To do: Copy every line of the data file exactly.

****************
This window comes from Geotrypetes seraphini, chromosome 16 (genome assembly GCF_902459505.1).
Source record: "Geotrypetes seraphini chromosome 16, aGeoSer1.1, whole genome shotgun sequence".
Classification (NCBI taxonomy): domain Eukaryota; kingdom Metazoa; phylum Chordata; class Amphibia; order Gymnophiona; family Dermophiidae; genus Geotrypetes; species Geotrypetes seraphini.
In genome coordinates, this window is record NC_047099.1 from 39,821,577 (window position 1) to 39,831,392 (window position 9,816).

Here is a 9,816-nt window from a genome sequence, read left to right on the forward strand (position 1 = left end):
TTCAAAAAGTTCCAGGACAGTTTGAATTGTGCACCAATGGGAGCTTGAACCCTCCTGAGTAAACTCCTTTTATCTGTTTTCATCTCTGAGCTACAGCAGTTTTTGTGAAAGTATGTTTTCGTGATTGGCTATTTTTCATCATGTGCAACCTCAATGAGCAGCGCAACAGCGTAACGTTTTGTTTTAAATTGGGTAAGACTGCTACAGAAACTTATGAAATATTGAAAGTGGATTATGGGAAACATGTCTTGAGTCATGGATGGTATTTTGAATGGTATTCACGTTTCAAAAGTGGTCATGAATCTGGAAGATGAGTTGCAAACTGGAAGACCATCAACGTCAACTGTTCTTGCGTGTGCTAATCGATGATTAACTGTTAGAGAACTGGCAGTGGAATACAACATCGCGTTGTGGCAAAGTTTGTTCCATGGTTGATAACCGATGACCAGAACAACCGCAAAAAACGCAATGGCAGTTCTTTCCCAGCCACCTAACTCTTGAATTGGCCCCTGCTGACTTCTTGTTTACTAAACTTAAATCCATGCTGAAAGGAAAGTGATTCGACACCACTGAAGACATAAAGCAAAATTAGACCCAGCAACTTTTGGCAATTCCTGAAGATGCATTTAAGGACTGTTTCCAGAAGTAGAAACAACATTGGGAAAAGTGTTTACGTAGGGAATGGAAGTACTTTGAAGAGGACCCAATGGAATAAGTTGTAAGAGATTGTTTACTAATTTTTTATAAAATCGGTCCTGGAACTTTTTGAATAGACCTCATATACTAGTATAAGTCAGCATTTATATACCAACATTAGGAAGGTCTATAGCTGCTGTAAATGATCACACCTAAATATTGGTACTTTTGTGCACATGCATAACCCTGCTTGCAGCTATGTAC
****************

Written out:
This window comes from Geotrypetes seraphini, chromosome 16 (genome assembly GCF_902459505.1).
Source record: "Geotrypetes seraphini chromosome 16, aGeoSer1.1, whole genome shotgun sequence".
Classification (NCBI taxonomy): domain Eukaryota; kingdom Metazoa; phylum Chordata; class Amphibia; order Gymnophiona; family Dermophiidae; genus Geotrypetes; species Geotrypetes seraphini.
In genome coordinates, this window is record NC_047099.1 from 39,821,577 (window position 1) to 39,831,392 (window position 9,816).

Here is a 9,816-nt window from a genome sequence, read left to right on the forward strand (position 1 = left end):
TTCAAAAAGTTCCAGGACAGTTTGAATTGTGCACCAATGGGAGCTTGAACCCTCCTGAGTAAACTCCTTTTATCTGTTTTCATCTCTGAGCTACAGCAGTTTTTGTGAAAGTATGTTTTCGTGATTGGCTATTTTTCATCATGTGCAACCTCAATGAGCAGCGCAACAGCGTAACGTTTTGTTTTAAATTGGGTAAGACTGCTACAGAAACTTATGAAATATTGAAAGTGGATTATGGGAAACATGTCTTGAGTCATGGATGGTATTTTGAATGGTATTCACGTTTCAAAAGTGGTCATGAATCTGGAAGATGAGTTGCAAACTGGAAGACCATCAACGTCAACTGTTCTTGCGTGTGCTAATCGATGATTAACTGTTAGAGAACTGGCAGTGGAATACAACATCGCGTTGTGGCAAAGTTTGTTCCATGGTTGATAACCGATGACCAGAACAACCGCAAAAAACGCAATGGCAGTTCTTTCCCAGCCACCTAACTCTTGAATTGGCCCCTGCTGACTTCTTGTTTACTAAACTTAAATCCATGCTGAAAGGAAAGTGATTCGACACCACTGAAGACATAAAGCAAAATTAGACCCAGCAACTTTTGGCAATTCCTGAAGATGCATTTAAGGACTGTTTCCAGAAGTAGAAACAACATTGGGAAAAGTGTTTACGTAGGGAATGGAAGTACTTTGAAGAGGACCCAATGGAATAAGTTGTAAGAGATTGTTTACTAATTTTTTATAAAATCGGTCCTGGAACTTTTTGAATAGACCTCATATACTAGTATAAGTCAGCATTTATATACCAACATTAGGAAGGTCTATAGCTGCTGTAAATGATCACACCTAAATATTGGTACTTTTGTGCACATGCATAACCCTGCTTGCAGCTATGTAC